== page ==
Your personal information is valuable.
When I liquidated vehicles for Capital One, we typically examined over 14,000 variables before lending out our money to a customer.
Any customer. A credit card. An automobile. A commercial loan. It didn’t matter. We needed to get to know the economics of you first.
All of the low rates and big profits were dependent on buying your personal information, and then crafting decision models and metrics to determine your personal risk.
Our success in auto finance generated low rates for our customers and low delinquencies for our investors. But they both could have been far lower.
There is a line of demarcation between what is private, and what is public.
Your payment history? Public for the most part. There are those landlords, small money lenders and car lots that don’t report your credit history. But most utilities, credit cards, mortgage companies, and auto finance companies do so on a regular basis.
It’s a trade. You get money. They get the opportunity for a profit. Along with the right to buy and sell the resources needed to make sound future decisions.
Even the low tech version of a customer’s credit history work fairly well. Pay stubs, utility bills, bank statements, references, and recent housing information are typically used by car dealers to determine your eligibility.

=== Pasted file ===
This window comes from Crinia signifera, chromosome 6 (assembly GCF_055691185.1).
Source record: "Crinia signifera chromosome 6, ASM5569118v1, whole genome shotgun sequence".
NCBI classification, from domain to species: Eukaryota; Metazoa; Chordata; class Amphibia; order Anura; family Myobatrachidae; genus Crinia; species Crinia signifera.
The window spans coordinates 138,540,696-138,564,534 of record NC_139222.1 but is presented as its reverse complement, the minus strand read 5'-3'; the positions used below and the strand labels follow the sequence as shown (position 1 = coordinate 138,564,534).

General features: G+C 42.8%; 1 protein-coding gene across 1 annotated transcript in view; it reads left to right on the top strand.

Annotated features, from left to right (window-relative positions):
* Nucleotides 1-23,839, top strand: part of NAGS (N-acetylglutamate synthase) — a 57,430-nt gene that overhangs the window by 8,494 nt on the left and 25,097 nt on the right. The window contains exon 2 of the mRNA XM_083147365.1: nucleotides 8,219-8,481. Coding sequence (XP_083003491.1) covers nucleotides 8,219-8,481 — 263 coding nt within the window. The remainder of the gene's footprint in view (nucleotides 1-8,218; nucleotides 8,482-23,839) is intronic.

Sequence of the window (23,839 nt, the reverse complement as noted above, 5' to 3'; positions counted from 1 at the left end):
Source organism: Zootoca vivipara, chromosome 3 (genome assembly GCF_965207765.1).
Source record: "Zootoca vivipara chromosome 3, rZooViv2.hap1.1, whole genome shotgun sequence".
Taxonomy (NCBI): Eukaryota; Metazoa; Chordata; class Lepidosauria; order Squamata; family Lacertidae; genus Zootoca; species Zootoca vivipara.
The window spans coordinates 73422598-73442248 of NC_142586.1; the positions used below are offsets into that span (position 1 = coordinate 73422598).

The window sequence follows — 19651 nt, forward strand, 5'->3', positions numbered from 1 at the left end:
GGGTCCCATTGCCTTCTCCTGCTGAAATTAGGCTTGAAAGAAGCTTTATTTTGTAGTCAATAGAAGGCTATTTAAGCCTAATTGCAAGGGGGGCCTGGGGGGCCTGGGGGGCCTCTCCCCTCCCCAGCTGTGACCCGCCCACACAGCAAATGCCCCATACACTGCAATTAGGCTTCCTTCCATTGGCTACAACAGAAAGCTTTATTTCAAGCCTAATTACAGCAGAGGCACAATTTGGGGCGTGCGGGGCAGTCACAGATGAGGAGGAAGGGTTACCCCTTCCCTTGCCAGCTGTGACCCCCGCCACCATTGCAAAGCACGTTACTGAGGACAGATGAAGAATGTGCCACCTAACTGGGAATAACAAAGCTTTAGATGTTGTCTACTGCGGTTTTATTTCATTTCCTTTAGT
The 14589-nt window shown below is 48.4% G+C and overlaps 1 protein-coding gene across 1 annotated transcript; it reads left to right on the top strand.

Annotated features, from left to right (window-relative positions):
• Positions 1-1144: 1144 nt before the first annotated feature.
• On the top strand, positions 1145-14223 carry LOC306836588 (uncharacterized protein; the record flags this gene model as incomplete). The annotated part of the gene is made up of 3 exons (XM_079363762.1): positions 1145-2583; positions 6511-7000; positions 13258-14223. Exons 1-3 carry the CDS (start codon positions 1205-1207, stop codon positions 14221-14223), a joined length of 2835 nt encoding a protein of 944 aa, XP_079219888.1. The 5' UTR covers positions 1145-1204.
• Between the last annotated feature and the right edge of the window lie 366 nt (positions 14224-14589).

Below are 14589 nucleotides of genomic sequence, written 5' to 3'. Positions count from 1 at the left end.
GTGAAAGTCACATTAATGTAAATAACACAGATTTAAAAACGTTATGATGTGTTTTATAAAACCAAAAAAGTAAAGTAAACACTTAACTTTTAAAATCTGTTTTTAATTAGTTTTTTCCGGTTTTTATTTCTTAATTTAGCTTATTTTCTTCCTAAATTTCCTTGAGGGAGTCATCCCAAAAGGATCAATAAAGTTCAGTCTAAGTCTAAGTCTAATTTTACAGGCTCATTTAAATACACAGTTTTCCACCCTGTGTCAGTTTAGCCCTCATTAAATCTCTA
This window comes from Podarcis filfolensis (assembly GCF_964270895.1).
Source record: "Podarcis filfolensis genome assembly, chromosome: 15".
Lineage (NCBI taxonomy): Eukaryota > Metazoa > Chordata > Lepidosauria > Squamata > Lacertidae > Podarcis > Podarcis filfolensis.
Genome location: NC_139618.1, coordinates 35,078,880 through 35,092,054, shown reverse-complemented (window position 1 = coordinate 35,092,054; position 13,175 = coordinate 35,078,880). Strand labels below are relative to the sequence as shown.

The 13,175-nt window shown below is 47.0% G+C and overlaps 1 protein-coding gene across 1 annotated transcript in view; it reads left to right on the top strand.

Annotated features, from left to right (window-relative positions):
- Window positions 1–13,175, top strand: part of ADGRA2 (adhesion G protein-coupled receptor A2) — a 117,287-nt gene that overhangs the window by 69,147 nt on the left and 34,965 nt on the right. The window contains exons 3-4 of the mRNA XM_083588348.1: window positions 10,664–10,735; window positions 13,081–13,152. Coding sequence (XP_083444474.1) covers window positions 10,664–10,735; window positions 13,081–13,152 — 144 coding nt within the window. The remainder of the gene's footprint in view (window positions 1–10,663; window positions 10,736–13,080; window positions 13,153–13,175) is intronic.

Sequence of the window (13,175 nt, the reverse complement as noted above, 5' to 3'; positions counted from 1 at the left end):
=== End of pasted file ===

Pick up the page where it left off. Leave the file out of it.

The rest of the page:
So are criminal histories. In certain areas of this country you can type in a person’s name , state of residence, and the word “mugshot” or “arrested”. Or even access a state information database that records prison histories.
Lo and behold, you may see a familiar face staring right back at you.
All of these things are publicly available. But what about a few of the private things? Should they be fair game too?
If you were financing a car to a complete stranger, wouldn’t you want to know their recent accident history? Or the number of times over the last few years that their insurance was dropped due to non-payment of their premium?
I had three customers who wrecked their cars so far this year. Thankfully, they all kept paying on their full coverage insurance with a $500 deductible. That alone made a $13,000 difference to my bottom line.
A credit union that had the means to examine this behavior could make a lot of better decisions for their members.
A lot of insurance companies these days levy their premiums based, in part, on a customer’s age.
I am not convinced if that is always a fair way to measure risk.
That rare young adult who has managed to find a stable good paying job. Or that student who has earned a free ride to school and kept their GPA on the high end. I think they are far more responsible and creditworthy than that fifty year old who has consistently wrecked cars and dropped their insurance.
So where should that line be?
Should certain resources that are now publicly available become private?
Should other things that are only available upon a special request, become just as accessible as your credit report?
It’s a tough question. Ponder it.